Arsenal: Injury crisis more than just bad luck

Arsenal, Calum Chambers (Photo by Julian Finney/Getty Images)
Arsenal, Calum Chambers (Photo by Julian Finney/Getty Images) /

Injuries have plagued the Arsenal squad. But while it is yet to reach true crisis point, there is a deeper problem at the club that should be addressed.

One fan comment I read earlier this week stated: ‘Look at how [Calum] Chambers yesterday got injured as if he is made of eggshells.’ Other commenters went on to cite the recurring muscular injuries of Rob Holding, Hector Bellerin, Nicolas Pepe, Dani Ceballos, and now Gabriel Martinelli. Their point is that there is a deeper-rooted injury problem at Arsenal, that these injuries are not fully on the players.

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No other top team seems to struggle with regular injuries like Arsenal do. Season-ending injuries, like Aymeric Laporte’s knee injury, are rare across the top flight, and when they occur it is a tragedy. But when it comes to the ‘tight hamstrings’ and ‘unexpected illnesses’, the Gunners seem horrendously susceptible.

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But back to Calum Chambers. How often do you see Connor Coady or Lewis Dunk or Ben Mee go down with a torn muscle after sliding into a challenge as Sead Kolasinac did or after being bowled over from behind as Chambers was? And those are just the bottom sides. When is the last time Virgil Van Dijk or Harry Maguire or Cesar Azpilicueta missed a game or took a month to recover from a common cold?

Then there is Kieran Tierney, who is currently recovering from a dislocated shoulder. He arrived with a sports hernia and missed the latter part of last season after surgery on his groin. The three-month time period for recovery seems a little bloated — though the medical team at the club will, of course, have more information and insight — and his extended absence is majorly problematic at a position that is currently being manned by an 18-year-old winger playing out of position.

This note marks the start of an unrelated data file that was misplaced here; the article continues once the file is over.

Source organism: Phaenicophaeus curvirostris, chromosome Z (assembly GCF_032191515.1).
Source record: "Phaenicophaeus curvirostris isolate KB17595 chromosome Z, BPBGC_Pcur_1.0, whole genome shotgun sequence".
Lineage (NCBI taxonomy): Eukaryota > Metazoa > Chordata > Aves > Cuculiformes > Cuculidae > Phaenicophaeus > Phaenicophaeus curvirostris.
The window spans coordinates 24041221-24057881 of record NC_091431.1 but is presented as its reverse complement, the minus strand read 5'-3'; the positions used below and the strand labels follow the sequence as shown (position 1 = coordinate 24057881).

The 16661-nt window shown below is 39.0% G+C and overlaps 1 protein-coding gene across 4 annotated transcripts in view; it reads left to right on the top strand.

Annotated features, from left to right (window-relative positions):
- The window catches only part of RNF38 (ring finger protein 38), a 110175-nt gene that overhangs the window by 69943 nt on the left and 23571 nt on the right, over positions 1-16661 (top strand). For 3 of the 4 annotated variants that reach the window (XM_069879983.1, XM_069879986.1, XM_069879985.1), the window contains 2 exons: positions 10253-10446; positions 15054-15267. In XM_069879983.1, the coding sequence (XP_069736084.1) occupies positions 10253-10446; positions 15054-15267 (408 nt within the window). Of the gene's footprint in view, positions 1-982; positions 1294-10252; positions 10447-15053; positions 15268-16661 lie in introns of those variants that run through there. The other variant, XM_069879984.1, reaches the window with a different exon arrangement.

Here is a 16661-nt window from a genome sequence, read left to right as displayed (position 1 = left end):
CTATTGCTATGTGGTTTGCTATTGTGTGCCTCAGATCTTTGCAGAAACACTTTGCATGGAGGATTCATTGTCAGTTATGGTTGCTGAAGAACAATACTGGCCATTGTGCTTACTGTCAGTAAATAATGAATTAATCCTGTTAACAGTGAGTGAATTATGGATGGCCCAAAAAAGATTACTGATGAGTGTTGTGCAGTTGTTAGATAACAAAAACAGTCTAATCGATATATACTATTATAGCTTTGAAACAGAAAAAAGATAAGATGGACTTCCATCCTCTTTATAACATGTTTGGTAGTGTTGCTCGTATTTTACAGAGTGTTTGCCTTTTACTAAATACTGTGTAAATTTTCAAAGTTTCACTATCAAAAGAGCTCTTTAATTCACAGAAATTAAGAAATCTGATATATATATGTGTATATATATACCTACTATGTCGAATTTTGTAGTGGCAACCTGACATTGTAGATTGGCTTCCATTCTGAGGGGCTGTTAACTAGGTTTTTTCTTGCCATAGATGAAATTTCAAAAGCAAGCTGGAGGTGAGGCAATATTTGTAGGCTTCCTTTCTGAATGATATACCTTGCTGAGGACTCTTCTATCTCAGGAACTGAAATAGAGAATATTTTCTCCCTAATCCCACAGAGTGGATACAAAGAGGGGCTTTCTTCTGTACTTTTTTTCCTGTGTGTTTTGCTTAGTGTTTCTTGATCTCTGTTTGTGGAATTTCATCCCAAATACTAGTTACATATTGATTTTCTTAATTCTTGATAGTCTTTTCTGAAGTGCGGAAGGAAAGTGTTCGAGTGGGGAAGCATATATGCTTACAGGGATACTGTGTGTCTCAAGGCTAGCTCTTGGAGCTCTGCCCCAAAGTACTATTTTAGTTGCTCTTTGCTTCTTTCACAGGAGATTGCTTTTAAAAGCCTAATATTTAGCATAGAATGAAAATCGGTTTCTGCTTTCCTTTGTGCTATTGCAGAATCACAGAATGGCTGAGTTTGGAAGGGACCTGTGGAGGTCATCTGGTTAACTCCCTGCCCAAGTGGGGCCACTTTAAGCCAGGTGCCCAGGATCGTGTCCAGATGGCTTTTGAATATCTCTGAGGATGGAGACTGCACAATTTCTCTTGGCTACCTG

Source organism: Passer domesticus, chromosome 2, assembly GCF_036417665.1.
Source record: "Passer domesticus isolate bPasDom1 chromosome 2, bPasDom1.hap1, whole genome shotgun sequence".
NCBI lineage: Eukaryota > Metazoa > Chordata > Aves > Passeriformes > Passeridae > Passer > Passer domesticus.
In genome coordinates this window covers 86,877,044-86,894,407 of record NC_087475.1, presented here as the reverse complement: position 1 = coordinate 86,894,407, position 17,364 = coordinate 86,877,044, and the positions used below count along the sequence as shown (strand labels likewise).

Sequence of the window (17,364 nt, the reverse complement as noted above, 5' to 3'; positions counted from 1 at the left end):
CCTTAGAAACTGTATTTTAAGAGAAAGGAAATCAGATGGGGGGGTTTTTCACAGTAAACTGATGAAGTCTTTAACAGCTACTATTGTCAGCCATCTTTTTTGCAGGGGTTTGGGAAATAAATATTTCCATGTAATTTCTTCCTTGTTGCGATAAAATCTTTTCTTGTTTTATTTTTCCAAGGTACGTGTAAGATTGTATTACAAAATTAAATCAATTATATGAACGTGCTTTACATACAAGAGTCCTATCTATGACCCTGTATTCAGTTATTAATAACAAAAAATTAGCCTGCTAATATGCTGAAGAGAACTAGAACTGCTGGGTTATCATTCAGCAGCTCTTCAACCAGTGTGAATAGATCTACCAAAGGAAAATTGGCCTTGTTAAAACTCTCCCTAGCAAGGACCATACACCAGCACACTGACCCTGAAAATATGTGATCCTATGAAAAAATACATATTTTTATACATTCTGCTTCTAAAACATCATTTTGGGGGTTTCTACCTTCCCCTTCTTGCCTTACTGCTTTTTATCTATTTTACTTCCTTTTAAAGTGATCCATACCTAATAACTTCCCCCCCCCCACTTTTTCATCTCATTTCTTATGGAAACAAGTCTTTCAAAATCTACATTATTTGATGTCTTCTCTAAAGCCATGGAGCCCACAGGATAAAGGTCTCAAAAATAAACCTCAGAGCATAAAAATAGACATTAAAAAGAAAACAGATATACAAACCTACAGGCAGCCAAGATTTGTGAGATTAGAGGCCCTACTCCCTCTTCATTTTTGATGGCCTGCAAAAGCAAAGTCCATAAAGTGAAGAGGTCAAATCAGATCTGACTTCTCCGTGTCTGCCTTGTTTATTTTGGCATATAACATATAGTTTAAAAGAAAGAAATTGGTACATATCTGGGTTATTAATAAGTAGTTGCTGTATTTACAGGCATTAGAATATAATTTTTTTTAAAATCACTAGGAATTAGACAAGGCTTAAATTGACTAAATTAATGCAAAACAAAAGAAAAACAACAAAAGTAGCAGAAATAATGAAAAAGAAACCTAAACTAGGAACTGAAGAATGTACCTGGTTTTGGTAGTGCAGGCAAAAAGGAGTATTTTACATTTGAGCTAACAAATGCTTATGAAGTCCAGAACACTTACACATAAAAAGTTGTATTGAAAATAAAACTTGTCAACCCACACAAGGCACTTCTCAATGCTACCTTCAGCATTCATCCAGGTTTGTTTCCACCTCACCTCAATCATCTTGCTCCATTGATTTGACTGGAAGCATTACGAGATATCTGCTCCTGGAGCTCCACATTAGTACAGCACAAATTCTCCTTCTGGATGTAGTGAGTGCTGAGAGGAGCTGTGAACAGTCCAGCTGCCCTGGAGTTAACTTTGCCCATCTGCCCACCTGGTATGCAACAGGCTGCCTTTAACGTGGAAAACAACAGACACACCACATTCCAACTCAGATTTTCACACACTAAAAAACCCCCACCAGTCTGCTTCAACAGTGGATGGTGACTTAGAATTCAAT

There is more to uncover in the Arsenal backroom. This squad possesses an extraordinary brittleness in comparison to others. Part of that might be due to the types of players that the club has signed in recent years, but could an argument be made the medical staff is not doing the one thing it must: keep the players fit.

Injuries are related to misfortune, of course, especially freak, season-ending ones, but you can prepare your body such that it becomes less susceptible to suffering such problems. And at Arsenal, the number of injuries and severity of them suggests that perhaps these players are not best prepared for the increased physicality of the modern game.

And for those who would argue that the current injury problems do not necessarily denote a crisis, I would agree. There is capable squad depth to cover, for now, with the notable exception of centre-back and left-back. But the underlying process of physically preparing players should be considered.

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Perhaps the medical staff should take no blame. Perhaps it is just bad luck. Or perhaps it is the types of players that Arsenal buy. But the injury problem is a real one and it needs to be addressed.